Study highlights students’ resilience despite COVID challenges

A shift to virtual platforms by universities in Kenya as a result of the pandemic will motivate universities to pay more attention to the quality of delivery, content and the trustworthiness of the online assessment modes, thus protecting students’ academic wellbeing, according to a research paper published in the journal, Higher Education Research & Development.

Incorporating innovative measures that address psychological trauma of students in the event of a future crisis is now critical to support resilient students.

The study, ‘Perceptions on the implications of the COVID-19 pandemic on university students’ wellbeing in Kenya’ was conducted by Zhimin Liu and Gladys Mutinda, both researchers at the college of public administration, Nanjing Agricultural University, Nanjing, China.

They interviewed a sample of undergraduate and postgraduate students in both a public and a private university in Kenya.

Their study illustrates the implications of the pandemic on students’ academic wellbeing (accessibility and inequality, teaching and learning); on psychological wellbeing (stress and anxiety, stigma and discrimination) and on social wellbeing (the social distance and increased online presence, increased substance abuse).

The pandemic, the study says, affected undergraduate participants’ academic wellbeing as their access to face-to-face classes was stopped.

However, their resilience to ensure continuity in their academics was evident in their initiatives to participate in group work with fellow peers on social media platforms, and this move is commendable.

On the other hand, postgraduate participants felt their inability to carry on their research endeavours negatively influenced their academic wellbeing.

Students at the private university felt that their institution was making considerable strides with regard to their preparedness to shift to online learning platforms, which students from the public institution seemed dissatisfied with.

Much work, but ‘small victories’

“This finding reflects on the tangible steps that Kenyan institutions are taking towards fully incorporating online learning but also evidence that there is much work to be done with regard to protecting academic quality,” according to the study.

“While considering the negative implications of COVID-19 is essential, small victories are not to be ignored,” it continues.

“An undergraduate’s reflection on how online learning reduced learning anxieties … thus improving her class participation, reflects on the vital role that online learning has in catering to students’ diverse needs,” states the journal article.

The findings also revealed students’ anxieties concerning how assessments for virtual work would be carried out and whether these new modes would affect overall performance.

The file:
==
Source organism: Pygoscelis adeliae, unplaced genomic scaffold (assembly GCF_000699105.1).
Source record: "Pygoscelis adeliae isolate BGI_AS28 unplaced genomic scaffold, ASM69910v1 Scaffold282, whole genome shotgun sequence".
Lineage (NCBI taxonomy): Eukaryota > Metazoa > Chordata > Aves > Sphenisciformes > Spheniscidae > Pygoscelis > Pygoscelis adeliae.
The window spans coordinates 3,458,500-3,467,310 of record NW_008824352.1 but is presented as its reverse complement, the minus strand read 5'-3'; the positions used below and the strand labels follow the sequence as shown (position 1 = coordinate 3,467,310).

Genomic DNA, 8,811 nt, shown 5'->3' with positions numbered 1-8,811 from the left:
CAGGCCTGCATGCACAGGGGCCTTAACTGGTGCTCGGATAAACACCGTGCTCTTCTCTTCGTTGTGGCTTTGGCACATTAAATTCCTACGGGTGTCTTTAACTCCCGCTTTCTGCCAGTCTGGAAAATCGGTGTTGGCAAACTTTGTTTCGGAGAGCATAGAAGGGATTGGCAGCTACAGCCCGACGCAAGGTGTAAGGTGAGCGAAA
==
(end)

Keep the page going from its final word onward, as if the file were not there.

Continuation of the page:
This finding is a call to universities to find sustainable ways of assessing the academic work of students conducted online and reaffirm students on the same assessments to improve their confidence.

The findings also reveal students’ resilience to find positive coping mechanisms by using support groups on social media platforms, indicating that social media can be used positively to ensure students’ psychological wellbeing is fully supported.

The study indicates that most undergraduate students reflected on the importance of physical space for social interactions while postgraduate students viewed social distancing in a positive light as they took this time to bond with their family members more closely.

This illustrates the ability of students to view and turn adverse events to their advantage, despite going through the current pandemic.

Positive use of social media

“We envision that a shift to virtual platforms will cause universities to pay more attention to the quality of delivery, content and trustworthiness of the assessment modes of online learning, thus protecting students’ academic wellbeing,” said the study researchers.

“Incorporating innovative measures that address psychological trauma on students in the event of a future crisis is now critical to support resilient students.

“The need to focus on socialisation guidelines that consider students’ social wellbeing will be reflected on, especially on using social media positively to mitigate loneliness, avoid unnecessary over-indulgence in substances and provide a community of support.”

As universities in Kenya try to resume some semblance of normalcy, the study shows that it is evident that these institutions are keen on supporting students’ wellbeing while ensuring that health and safety precautions are in place.

The researchers say the concept of student wellbeing is becoming a key consideration within higher education research.

The pandemic has affected students’ academic wellbeing, as all learning had to shift online, a state that threw most students’ learning into disarray.

The pandemic has affected the psychological wellbeing of individuals globally, causing pressure leading to suboptimal mental health.

Research has shown that the psychological consequences of the pandemic have affected young adults in universities, causing them to be more vulnerable to mental health challenges.

For example, research conducted among students in Ethiopia indicated that the psychological impact of the pandemic caused an increase in levels of stress, anxiety and depression.